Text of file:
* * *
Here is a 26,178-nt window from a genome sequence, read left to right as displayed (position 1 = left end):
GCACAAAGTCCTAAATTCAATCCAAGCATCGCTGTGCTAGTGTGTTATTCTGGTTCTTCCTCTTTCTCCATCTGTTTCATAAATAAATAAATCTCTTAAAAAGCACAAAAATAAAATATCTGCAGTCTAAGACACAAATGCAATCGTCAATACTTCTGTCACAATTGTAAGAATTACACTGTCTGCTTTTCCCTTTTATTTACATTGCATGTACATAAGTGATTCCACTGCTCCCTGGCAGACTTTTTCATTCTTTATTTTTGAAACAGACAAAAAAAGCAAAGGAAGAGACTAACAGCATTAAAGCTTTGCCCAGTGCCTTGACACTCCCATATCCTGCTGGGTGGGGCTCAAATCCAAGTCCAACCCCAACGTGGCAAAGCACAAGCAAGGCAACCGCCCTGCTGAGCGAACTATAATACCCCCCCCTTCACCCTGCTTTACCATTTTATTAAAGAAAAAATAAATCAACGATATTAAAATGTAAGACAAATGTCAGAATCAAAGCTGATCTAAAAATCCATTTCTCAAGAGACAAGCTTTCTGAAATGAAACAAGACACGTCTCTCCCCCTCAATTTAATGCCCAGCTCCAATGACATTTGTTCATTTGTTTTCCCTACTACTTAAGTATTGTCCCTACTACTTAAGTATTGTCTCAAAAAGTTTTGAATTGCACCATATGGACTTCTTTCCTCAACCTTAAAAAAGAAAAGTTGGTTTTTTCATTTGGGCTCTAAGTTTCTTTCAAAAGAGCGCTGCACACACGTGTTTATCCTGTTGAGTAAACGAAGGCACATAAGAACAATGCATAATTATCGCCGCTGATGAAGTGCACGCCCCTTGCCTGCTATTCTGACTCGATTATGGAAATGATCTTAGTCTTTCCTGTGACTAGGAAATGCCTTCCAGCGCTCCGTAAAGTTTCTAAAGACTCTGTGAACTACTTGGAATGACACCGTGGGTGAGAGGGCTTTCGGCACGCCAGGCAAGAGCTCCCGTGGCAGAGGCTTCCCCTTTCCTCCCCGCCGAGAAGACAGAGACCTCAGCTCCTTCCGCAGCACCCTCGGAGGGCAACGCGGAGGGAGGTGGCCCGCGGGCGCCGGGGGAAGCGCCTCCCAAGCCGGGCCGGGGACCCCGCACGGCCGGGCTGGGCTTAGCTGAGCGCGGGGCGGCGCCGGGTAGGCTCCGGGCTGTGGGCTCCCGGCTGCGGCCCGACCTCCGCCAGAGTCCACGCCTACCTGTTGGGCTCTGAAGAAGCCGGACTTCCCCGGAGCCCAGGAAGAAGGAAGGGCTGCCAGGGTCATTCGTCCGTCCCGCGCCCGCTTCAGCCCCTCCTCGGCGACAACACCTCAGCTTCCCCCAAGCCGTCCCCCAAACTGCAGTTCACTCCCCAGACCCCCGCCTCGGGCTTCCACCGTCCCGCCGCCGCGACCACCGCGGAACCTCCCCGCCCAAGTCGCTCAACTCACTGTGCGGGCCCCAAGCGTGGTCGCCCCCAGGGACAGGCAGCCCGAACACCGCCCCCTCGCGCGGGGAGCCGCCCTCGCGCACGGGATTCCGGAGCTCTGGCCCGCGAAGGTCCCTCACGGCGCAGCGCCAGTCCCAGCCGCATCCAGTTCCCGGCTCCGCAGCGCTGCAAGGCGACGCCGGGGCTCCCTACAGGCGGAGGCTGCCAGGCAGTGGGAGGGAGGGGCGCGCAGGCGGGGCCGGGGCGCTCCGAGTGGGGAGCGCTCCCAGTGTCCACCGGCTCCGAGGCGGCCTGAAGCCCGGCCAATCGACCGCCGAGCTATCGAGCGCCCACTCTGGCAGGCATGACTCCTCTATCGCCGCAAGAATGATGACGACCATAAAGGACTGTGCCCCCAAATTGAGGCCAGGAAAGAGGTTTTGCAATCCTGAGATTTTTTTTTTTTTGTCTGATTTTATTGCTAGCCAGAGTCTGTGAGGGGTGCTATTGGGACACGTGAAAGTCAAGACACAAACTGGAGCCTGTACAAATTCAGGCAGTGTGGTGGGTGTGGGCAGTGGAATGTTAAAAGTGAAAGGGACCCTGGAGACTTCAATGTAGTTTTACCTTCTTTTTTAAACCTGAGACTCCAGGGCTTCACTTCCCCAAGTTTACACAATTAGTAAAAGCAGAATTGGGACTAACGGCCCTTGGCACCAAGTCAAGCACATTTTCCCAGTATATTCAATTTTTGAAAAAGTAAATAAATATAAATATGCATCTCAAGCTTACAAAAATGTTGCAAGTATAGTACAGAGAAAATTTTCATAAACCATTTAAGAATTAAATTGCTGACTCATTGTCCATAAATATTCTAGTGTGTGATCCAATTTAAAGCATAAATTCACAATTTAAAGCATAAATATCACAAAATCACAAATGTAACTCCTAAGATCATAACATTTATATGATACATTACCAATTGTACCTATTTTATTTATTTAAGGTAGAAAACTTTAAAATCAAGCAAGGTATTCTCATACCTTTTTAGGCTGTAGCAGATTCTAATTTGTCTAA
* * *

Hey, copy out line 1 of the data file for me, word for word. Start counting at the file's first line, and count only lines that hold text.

Here is a 26,178-nt window from a genome sequence, read left to right as displayed (position 1 = left end):